Binning Savile story 'caused chaos'

Binning Savile story 'caused chaos'

Stephen Mitchell has resigned from his position at the BBC (Jeff Overs/BBC/PA)

Author of the Pollard Report Nick Pollard speaks at New Broadcasting House, Portland Place, London

BBC Trust chairman Lord Pattern speaks during a press conference at New Broadcasting House, Portland Place, London

First published in National News © by

The decision to drop a Newsnight report into Jimmy Savile's decades-long campaign of sexual abuse plunged the BBC into "chaos and confusion", revealing a corporation where "leadership and organisation seemed to be in short supply", according to a review by former Sky News executive Nick Pollard.

One senior executive has resigned in the wake of the report, with several others shunted aside into new roles.

Among the evidence in the report is an email sent to former director-general George Entwistle, two years before he took the top job, telling him an obituary for Savile was not done because of "the darker side" to his life.

Mr Entwistle told the inquiry he had not read the email, which Mr Pollard said indicates "there was knowledge, not just rumour ... about the unsavoury side of Savile's character" in BBC television shortly after his death.

The review, which cost around £2 million, paints a picture of a top-down organisation beset with rivalries and faction fighting. The BBC's management system "proved completely incapable of dealing" with the issues raised by the axing of the story and "the level of chaos and confusion was even greater than was apparent at the time", it said.

"The decision to drop the original investigation was flawed and the way it was taken was wrong but I believe it was done in good faith. It was not done to protect the Savile tribute programmes or for any improper reason," Mr Pollard said in the report.

The review was published at the same time as another review by the BBC Trust concluded that airing a Newsnight report leading to Lord McAlpine being wrongly named as a paedophile resulted largely from a failure by members of the team to follow the BBC's editorial guidelines.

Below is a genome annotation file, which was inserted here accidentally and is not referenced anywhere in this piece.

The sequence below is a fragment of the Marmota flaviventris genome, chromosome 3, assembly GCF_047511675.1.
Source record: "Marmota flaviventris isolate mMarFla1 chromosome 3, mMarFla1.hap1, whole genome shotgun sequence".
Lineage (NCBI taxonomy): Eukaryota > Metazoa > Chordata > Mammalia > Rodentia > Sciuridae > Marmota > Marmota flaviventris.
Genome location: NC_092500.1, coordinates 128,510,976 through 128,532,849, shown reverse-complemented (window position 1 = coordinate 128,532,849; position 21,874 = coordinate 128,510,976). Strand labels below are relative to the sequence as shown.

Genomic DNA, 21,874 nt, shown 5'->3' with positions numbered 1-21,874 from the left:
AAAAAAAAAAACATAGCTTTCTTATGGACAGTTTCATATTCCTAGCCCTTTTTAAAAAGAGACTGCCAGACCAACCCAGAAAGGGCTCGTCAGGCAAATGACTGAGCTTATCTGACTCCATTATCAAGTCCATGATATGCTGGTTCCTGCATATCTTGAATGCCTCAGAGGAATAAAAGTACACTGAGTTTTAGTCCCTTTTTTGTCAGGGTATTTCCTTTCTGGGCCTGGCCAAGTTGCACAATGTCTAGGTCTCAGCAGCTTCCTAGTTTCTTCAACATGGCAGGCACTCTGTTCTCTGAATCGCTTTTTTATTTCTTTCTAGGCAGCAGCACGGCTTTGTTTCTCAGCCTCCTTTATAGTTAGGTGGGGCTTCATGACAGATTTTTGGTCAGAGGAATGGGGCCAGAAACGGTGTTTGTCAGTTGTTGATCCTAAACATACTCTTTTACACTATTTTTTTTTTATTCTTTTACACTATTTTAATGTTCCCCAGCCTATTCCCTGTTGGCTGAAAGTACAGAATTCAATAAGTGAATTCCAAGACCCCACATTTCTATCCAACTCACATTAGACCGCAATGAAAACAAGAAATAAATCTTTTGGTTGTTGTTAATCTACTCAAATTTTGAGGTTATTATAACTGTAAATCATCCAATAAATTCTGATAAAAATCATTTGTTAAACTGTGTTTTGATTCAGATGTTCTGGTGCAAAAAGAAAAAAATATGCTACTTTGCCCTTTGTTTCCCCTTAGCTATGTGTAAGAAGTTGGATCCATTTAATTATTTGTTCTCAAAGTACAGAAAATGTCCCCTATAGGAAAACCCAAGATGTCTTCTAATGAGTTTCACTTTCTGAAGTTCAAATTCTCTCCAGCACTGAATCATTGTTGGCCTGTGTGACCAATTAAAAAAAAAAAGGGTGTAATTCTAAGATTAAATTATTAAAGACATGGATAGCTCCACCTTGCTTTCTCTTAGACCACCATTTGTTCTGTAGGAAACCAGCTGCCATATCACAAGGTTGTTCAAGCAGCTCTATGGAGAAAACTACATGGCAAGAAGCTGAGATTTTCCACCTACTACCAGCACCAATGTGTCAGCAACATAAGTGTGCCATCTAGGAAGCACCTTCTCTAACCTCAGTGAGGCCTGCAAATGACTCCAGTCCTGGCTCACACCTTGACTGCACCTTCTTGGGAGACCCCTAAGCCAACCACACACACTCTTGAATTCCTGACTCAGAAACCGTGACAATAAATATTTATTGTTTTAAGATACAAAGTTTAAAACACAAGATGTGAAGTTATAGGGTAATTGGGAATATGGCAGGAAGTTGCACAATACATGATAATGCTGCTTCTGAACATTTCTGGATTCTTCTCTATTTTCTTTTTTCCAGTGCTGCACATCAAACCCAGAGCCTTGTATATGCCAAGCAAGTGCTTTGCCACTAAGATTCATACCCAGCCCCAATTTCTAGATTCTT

Stephen Mitchell, who has now resigned as deputy director of news, was criticised for removing the Savile investigation from a list of the BBC's potentially difficult programmes, known as the "managed risk programmes list". The executive "could offer no convincing reason" why he had done so but if it stayed on the list, "some of the issues which have followed might well have been avoided", the report said. Mr Mitchell said he disagrees with the report's criticisms of him.

The BBC also announced the replacement of Newsnight's editor and deputy editor and said Radio Five Live boss Adrian Van Klaveren was moving to a new role after he was held responsible for the flawed McAlpine broadcast. BBC Trust chairman Lord Patten said the BBC accepts the review in its "entirety" and all the evidence would be published, apart from some redactions for "legal reasons".

The BBC's acting director general Tim Davie said it had been a "particularly bad and sorry saga" but defended the lack of sackings. He told BBC Two's Newsnight: "My job is not to just dismiss people, my job is to make a fair and balanced assessment of the facts. We have lost a director general in this process. We all need to accept change and the only way to change is to change the culture, and that's not going to be done however many people we call to be dismissed. It's going to be done by people like me leading the organisation and changing the culture."

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